DEPARTMENT OF TRANSPORTATION
Federal Aviation Administration
14 CFR Part 39
[Docket No. FAA-2022-0995; Project Identifier MCAI-2021-01365-T;
Amendment 39-22269; AD 2022-25-13]
Airworthiness Directives; Bombardier, Inc., Airplanes
AGENCY: Federal Aviation Administration (FAA), Department of
ACTION: Final rule.
SUMMARY: The FAA is adopting a new airworthiness directive (AD)
certain Bombardier, Inc., Model BD-700-1A10 and BD-700-1A11 airplanes.
This AD was prompted by reports of the passenger door failing to dampen
during opening at regularly scheduled maintenance checks, causing the
door to open more rapidly than normal. An investigation found that a
contributing factor was erroneous aircraft maintenance manual (AMM)
procedures. This AD prohibits using certain versions of certain AMM
tasks for the passenger door. The FAA is issuing this AD to address the
unsafe condition on these products.
DATES: This AD is effective January 13, 2023.
ADDRESSES: AD Docket: You may examine the AD docket at regulations.gov
under Docket No. FAA-2022-0995; or in person at Docket Operations
between 9 a.m. and 5 p.m., Monday through Friday, except Federal
holidays. The AD docket contains this final rule, the mandatory
continuing airworthiness information (MCAI), any comments received, and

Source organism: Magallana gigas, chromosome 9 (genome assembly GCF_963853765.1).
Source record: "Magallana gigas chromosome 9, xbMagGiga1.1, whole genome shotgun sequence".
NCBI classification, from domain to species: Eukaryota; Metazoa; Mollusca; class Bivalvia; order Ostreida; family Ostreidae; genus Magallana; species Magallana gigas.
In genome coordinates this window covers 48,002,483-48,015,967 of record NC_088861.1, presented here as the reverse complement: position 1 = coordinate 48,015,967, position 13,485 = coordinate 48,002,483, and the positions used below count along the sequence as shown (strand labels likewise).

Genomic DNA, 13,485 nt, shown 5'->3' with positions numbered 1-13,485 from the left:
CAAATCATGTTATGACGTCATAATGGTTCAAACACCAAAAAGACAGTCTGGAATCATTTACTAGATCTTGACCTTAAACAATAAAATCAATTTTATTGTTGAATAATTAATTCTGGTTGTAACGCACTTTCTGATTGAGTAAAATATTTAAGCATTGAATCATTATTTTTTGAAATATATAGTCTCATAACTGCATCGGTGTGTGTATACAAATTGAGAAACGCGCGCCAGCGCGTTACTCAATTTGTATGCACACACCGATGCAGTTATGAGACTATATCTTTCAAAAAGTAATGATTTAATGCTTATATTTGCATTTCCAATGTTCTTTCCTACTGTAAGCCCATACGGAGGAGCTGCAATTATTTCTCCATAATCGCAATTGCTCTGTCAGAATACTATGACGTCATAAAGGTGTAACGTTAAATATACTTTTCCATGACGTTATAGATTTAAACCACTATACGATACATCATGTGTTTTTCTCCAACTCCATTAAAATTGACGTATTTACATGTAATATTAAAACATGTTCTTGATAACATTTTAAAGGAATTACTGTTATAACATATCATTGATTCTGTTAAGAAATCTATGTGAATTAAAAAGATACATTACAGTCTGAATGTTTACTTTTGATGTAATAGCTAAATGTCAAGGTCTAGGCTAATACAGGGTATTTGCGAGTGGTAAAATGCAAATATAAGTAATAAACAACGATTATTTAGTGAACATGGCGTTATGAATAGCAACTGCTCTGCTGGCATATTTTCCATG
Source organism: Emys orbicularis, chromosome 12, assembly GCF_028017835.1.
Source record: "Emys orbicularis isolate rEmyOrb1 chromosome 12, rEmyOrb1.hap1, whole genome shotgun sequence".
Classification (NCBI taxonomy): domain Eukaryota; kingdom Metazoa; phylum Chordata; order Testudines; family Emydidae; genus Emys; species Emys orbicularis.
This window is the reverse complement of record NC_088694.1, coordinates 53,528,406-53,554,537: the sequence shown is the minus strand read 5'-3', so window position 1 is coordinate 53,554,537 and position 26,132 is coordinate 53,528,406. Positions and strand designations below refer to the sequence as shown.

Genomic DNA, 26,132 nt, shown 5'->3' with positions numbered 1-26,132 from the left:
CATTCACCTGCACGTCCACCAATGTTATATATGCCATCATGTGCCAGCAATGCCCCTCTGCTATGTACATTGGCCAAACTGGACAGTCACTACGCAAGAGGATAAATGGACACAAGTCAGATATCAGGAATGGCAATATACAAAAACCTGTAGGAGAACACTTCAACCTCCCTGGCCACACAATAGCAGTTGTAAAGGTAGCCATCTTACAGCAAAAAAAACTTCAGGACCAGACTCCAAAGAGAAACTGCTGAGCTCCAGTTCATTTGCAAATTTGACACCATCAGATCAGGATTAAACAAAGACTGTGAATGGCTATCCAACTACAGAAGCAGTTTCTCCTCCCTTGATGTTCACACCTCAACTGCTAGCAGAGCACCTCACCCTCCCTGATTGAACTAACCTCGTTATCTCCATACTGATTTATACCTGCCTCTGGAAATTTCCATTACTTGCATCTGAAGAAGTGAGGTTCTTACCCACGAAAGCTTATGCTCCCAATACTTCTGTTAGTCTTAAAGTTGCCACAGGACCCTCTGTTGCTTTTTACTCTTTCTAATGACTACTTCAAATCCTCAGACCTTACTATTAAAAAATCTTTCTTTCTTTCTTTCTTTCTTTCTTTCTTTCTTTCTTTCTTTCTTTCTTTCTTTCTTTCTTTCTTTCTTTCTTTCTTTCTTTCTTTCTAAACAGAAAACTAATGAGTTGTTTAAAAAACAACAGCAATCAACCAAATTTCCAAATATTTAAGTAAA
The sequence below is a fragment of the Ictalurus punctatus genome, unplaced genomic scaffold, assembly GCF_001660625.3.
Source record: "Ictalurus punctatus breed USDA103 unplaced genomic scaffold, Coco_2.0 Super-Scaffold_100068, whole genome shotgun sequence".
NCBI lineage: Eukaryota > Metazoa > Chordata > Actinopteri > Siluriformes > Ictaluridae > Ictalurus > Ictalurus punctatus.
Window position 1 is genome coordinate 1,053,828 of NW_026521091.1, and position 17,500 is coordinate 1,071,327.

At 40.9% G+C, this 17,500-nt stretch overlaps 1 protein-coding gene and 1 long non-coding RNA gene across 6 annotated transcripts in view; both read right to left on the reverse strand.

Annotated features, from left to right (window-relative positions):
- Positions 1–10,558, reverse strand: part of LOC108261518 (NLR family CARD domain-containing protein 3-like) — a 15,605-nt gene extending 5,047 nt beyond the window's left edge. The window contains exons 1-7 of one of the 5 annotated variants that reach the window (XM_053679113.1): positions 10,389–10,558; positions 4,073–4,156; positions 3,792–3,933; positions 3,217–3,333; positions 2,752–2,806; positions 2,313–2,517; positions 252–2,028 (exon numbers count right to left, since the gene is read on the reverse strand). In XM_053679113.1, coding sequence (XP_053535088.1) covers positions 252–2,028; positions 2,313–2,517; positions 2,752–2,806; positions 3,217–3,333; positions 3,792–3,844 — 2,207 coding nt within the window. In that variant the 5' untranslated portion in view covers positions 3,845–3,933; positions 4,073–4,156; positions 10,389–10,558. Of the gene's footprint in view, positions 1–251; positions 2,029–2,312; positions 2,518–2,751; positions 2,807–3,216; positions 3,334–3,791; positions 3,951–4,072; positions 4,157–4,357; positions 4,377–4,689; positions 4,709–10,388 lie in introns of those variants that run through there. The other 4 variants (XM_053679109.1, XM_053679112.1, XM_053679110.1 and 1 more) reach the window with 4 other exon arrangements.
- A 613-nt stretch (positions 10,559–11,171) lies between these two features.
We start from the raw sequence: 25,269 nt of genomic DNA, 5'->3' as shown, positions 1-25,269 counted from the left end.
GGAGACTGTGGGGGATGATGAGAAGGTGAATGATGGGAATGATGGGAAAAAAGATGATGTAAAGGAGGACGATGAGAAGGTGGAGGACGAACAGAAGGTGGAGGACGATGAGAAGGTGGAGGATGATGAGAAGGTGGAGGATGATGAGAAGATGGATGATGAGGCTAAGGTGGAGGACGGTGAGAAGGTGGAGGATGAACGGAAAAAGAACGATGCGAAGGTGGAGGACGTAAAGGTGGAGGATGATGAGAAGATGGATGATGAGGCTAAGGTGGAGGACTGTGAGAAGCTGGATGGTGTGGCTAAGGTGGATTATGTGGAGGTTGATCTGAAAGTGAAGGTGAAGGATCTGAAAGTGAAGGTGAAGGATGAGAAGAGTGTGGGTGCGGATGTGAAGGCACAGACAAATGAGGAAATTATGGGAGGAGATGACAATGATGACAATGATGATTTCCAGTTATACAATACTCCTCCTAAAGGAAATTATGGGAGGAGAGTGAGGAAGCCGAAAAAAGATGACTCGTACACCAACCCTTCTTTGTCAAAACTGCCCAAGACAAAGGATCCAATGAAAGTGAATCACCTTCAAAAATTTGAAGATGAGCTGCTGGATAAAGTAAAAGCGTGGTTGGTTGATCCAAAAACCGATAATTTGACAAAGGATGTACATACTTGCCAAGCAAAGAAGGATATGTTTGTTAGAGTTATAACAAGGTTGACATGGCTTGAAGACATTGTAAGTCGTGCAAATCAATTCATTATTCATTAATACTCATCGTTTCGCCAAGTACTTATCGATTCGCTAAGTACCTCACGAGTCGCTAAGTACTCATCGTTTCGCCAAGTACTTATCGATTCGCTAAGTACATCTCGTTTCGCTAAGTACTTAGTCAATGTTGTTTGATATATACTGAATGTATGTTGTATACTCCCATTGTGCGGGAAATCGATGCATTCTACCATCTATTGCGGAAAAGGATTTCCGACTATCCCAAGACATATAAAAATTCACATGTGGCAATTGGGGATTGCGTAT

other information. The address for Docket Operations is U.S. Department
of Transportation, Docket Operations, M-30, West Building Ground Floor,
Room W12-140, 1200 New Jersey Avenue SE, Washington, DC 20590.
FOR FURTHER INFORMATION CONTACT: Chirayu Gupta, Aerospace Engineer,
Mechanical Systems and Administrative Services Section, FAA, New York
ACO Branch, 1600 Stewart Avenue, Suite 410, Westbury, NY 11590;
telephone 516-228-7300; email firstname.lastname@example.org.
The FAA issued a notice of proposed rulemaking (NPRM) to amend 14
CFR part 39 by adding an AD that would apply to certain Bombardier,
Inc., Model BD-700-1A10 and BD-700-1A11 airplanes. The NPRM published
in the Federal Register on August 12, 2022 (87 FR 49799). The NPRM was
prompted by AD CF-2021-41, dated November 24, 2021, issued by Transport
Canada, which is the aviation authority for Canada (referred to after
this as the MCAI). The MCAI states that there have been reports of the
passenger door failing to dampen during opening at regularly scheduled
maintenance checks, causing the door to open more rapidly than normal.
An investigation found that a contributing factor was erroneous AMM
In the NPRM, the FAA proposed to prohibit using certain versions of
certain AMM tasks for the passenger door. The FAA is issuing this AD to
prevent rapid opening of the passenger door, which can result in damage
to the door and consequent injury to maintenance personnel.
You may examine the MCAI in the AD docket at regulations.gov under
Docket No. FAA-2022-0995.
Discussion of Final Airworthiness Directive Comments
The FAA received one comment from an individual. The following
presents the comment received on the NPRM and the FAA's response.
Request for Earlier Date of Compliance
The commenter asked that the compliance time in the proposed AD be
changed to state that within 30 days, check to confirm that all the
tasks in figure 1 to paragraph (g) of this AD were not issued prior to
May 19, 2021, and make a logbook entry accordingly. The commenter
stated that the current compliance method seems rather odd. The
commenter asked if the compliance method means waiting until one of the
tasks in figure 1 is accomplished, and then making an aircraft logbook